Jewish Women Nurturing Jewish Film

This fall, the Washington D.C. Jewish Community Center will present its 12th annual Jewish Film Festival. Which, as usual, will be run by women.

In fact, women run most of the 60-plus Jewish film festivals that take place every year all around the world, said Deborah Kaufman, who in 1981 founded the very first such festival, in San Francisco.

But why women?

One reason is sexism. According to filmmaker Aviva Kempner, best known for her award-winning 1999 film The Life and Times of Hank Greenberg, the Jewish establishment views cultural activities as a low-priority item. Running Jewish film festivals has therefore become the women’s domain.

Which they probably do better than men, anyway. “When you run a festival,” said Kempner, who was also one of the D.C, festival’s founders, “you are a good programmer, a good host, a nurturer. You nurture the audience and the filmmakers. Women are used to juggling and nurturing.”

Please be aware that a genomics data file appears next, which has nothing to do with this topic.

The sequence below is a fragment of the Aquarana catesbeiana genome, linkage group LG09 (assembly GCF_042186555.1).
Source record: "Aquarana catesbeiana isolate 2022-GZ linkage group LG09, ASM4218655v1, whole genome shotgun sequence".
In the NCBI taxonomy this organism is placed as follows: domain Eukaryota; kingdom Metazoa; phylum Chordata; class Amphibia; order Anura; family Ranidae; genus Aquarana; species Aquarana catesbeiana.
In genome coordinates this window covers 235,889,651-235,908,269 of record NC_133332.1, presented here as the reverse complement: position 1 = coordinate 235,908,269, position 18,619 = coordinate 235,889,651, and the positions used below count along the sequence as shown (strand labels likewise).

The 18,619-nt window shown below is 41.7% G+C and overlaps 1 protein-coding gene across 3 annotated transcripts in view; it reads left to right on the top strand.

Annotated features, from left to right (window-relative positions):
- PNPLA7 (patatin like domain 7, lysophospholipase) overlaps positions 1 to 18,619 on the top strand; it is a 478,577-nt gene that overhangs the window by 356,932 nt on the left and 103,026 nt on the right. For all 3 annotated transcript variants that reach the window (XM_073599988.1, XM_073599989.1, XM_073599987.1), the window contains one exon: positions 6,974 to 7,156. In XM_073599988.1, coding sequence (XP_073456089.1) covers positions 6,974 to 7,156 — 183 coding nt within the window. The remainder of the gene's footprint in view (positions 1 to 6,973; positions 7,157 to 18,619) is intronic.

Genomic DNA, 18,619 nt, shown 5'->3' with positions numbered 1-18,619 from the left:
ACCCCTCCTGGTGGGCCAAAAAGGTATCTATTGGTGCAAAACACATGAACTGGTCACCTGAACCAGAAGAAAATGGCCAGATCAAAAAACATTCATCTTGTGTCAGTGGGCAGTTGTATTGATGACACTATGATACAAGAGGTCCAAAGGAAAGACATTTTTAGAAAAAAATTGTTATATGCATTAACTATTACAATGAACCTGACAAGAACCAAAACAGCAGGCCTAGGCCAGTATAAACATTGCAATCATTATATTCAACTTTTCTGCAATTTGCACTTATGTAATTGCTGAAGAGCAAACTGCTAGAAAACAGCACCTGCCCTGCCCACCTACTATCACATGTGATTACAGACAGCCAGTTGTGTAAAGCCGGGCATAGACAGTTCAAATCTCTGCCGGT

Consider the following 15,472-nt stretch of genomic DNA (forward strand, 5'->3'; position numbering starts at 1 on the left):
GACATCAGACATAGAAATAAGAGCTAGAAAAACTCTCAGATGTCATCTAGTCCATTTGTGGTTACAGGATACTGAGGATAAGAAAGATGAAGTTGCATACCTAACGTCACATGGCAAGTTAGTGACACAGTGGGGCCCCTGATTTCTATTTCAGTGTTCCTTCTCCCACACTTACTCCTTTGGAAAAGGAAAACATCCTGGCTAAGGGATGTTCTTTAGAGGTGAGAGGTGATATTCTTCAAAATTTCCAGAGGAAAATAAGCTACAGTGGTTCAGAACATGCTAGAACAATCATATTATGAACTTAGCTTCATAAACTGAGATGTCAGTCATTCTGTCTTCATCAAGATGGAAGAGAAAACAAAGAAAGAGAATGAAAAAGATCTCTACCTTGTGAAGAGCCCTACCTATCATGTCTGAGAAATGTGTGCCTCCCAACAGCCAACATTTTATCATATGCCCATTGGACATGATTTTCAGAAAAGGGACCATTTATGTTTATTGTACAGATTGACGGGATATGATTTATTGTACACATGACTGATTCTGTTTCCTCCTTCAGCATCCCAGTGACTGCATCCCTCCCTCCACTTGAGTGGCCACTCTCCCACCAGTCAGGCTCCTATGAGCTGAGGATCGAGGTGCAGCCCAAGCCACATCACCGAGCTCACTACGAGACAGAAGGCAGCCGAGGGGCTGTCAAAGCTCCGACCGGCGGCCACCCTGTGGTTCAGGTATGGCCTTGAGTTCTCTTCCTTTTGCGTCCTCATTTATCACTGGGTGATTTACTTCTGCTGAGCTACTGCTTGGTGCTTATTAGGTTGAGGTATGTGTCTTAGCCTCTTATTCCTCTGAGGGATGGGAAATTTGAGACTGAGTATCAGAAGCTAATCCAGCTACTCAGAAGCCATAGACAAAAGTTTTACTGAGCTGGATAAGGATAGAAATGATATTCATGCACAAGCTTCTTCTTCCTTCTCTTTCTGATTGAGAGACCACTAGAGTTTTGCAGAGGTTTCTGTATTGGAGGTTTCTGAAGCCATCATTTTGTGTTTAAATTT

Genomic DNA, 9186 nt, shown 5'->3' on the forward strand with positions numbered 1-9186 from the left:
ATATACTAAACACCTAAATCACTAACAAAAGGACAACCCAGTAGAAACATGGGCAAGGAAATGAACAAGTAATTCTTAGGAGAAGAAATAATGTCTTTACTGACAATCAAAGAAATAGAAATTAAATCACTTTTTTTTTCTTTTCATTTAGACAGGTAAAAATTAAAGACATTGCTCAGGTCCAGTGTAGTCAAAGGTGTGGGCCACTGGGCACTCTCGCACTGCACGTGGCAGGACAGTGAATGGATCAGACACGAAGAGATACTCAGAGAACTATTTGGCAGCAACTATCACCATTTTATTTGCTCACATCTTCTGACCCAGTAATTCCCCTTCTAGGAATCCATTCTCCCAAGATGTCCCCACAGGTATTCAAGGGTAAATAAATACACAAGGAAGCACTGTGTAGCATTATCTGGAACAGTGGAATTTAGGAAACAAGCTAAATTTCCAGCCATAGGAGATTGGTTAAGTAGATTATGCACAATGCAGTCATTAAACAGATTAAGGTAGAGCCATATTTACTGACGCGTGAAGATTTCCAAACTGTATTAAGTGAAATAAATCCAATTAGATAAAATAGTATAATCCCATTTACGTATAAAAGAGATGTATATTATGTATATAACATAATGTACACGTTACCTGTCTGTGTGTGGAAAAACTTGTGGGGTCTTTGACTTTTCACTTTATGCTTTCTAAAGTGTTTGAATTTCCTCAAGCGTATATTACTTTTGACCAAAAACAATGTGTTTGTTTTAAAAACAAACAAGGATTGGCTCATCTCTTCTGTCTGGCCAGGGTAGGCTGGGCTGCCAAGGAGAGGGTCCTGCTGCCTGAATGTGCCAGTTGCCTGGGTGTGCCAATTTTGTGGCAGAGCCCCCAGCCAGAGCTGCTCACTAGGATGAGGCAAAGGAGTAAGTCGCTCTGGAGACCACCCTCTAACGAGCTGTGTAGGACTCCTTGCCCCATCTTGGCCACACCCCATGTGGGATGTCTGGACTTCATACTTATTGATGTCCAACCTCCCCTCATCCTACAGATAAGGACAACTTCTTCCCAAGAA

As for actual film production in general, it is a well-known fact that women are vastly underrepresented. The D.C. festival especially seeks out films made by women. Still, of last year’s 45 films, only 16 were by women.

One was Chronicle of Love (Tzipi Trope, Israel, 1998), a powerful story about domestic violence in Israel.

“To show this film we felt we had to have a daytime screening, and include a social worker as part of the program. Because a woman in that situation could come safely during the day. She could find someone to talk with. For us, showing this film had special meaning and purpose,” said Jennifer Katz, who handles the festival publicity and programming.

More than anything, running a festival and making films is about storytelling, said festival director Miriam Morsel Nathan. “Men tell stories, too. But women have traditionally been the keepers of stories, tradition and culture.”